The prestigious Annals of Internal Medicine published a Danish mask study which examined the difference in SARS-CoV-2 infection rates among people who did not receive a recommendation to wear a mask, compared to people who did receive a recommendation to wear a mask. The results of this massive real-life controlled experiment show that the group that received a recommendation to wear surgical masks in April experienced a 0.38% lower infection rate than the control group that did not wear masks. That is about one-third of one percent, which is so low that it could just be statistically random variances that demonstrate no definitive efficacy even to that infinitesimal level. There was a total of roughly 3,000 people in each group of the study, which would make this the largest study ever conducted on the efficacy of a mask recommendation. “The recommendation to wear surgical masks to supplement other public health measures did not reduce the SARS-CoV-2 infection rate among wearers by more than 50% in a community with modest infection rates, some degree of social distancing, and uncommon general mask use,” concluded the authors. “The data were compatible with lesser degrees of self-protection.”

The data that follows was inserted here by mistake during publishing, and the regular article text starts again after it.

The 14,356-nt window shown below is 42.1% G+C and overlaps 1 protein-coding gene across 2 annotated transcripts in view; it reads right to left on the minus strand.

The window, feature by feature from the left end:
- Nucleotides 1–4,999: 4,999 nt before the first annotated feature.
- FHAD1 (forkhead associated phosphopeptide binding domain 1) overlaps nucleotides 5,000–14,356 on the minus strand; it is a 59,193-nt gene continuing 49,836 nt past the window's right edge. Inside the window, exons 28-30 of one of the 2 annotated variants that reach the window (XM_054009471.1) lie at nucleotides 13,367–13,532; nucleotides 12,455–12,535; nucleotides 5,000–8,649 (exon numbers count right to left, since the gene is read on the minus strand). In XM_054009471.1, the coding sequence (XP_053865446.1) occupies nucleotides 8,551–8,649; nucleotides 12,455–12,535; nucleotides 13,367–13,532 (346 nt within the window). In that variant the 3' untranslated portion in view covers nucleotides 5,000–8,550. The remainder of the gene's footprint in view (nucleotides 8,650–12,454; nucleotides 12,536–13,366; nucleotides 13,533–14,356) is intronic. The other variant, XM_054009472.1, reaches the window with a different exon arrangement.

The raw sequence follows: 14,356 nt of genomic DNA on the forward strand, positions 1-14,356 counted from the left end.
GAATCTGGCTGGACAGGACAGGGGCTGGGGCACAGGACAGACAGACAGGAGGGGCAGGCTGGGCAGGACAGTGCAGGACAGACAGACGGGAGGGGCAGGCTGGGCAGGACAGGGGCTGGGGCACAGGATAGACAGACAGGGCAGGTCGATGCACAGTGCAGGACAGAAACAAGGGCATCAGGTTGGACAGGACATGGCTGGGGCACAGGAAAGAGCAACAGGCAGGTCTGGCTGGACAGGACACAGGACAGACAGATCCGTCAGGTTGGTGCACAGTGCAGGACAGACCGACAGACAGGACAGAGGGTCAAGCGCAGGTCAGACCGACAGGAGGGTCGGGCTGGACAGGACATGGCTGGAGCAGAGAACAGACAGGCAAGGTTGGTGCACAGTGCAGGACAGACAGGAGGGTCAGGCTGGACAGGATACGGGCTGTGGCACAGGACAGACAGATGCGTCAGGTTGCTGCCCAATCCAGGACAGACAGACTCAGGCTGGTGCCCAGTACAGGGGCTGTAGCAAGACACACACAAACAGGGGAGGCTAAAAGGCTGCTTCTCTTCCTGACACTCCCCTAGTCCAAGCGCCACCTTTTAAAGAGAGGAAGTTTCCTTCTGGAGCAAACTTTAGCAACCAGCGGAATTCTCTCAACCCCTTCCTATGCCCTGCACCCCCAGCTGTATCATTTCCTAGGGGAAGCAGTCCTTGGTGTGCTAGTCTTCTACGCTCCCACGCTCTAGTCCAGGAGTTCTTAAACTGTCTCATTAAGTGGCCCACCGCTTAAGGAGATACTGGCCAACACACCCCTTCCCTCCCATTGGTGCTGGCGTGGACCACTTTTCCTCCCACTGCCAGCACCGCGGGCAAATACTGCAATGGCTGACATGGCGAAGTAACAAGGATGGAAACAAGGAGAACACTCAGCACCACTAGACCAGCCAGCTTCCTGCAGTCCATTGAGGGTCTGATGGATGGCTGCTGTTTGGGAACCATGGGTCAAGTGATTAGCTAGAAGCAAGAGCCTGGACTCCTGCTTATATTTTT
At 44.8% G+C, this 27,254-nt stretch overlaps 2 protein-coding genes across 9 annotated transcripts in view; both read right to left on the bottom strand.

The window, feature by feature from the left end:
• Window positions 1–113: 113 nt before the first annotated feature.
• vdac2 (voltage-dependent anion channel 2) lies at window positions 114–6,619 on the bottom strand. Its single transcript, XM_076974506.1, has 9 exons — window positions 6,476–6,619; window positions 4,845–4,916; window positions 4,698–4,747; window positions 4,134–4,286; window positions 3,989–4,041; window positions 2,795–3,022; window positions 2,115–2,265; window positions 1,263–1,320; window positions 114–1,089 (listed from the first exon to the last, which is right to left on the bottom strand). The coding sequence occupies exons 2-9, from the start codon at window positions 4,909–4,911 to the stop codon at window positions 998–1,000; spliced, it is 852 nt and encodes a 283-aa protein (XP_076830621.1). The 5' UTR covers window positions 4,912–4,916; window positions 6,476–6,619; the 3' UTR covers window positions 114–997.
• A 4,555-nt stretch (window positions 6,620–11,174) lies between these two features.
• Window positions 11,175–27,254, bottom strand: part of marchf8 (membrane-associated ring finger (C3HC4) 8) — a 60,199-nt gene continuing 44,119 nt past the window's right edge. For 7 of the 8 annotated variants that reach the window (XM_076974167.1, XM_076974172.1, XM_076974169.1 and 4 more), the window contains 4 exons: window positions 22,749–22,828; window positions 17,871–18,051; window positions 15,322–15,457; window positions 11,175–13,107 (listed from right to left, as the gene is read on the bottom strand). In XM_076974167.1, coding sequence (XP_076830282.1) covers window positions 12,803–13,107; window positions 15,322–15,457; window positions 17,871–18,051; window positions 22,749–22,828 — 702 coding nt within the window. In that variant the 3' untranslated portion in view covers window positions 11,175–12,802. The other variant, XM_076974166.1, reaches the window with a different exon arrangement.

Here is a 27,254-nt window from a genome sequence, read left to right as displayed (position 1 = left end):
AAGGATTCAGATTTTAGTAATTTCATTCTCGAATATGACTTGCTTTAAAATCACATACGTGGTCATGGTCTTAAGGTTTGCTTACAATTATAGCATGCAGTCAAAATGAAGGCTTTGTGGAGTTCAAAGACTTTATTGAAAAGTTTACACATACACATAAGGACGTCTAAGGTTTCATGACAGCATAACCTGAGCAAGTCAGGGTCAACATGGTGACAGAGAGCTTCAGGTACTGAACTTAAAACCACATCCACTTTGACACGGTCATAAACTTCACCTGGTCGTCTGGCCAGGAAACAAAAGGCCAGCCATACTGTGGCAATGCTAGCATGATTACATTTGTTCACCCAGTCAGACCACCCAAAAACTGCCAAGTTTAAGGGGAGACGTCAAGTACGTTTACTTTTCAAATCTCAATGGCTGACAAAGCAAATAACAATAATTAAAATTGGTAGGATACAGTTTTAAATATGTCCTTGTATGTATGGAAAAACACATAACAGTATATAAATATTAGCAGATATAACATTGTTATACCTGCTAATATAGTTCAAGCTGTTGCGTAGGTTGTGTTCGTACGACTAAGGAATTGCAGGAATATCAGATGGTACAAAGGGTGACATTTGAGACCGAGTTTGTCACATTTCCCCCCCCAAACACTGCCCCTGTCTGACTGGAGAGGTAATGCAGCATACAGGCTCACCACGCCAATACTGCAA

In accordance with this, the past 10 randomized controlled trials identified by the CDC on the spread of influenza showed zero efficacy of mask-wearing against the flu.

In a July 2020 CDC study, 85% of those convalescent COVID patients surveyed reported that they wore masks always or most of the time during the lead-up to their infection period. More than 70% of those outpatient individuals who tested positive reported always wearing masks. Just 3.9% reported never wearing a mask.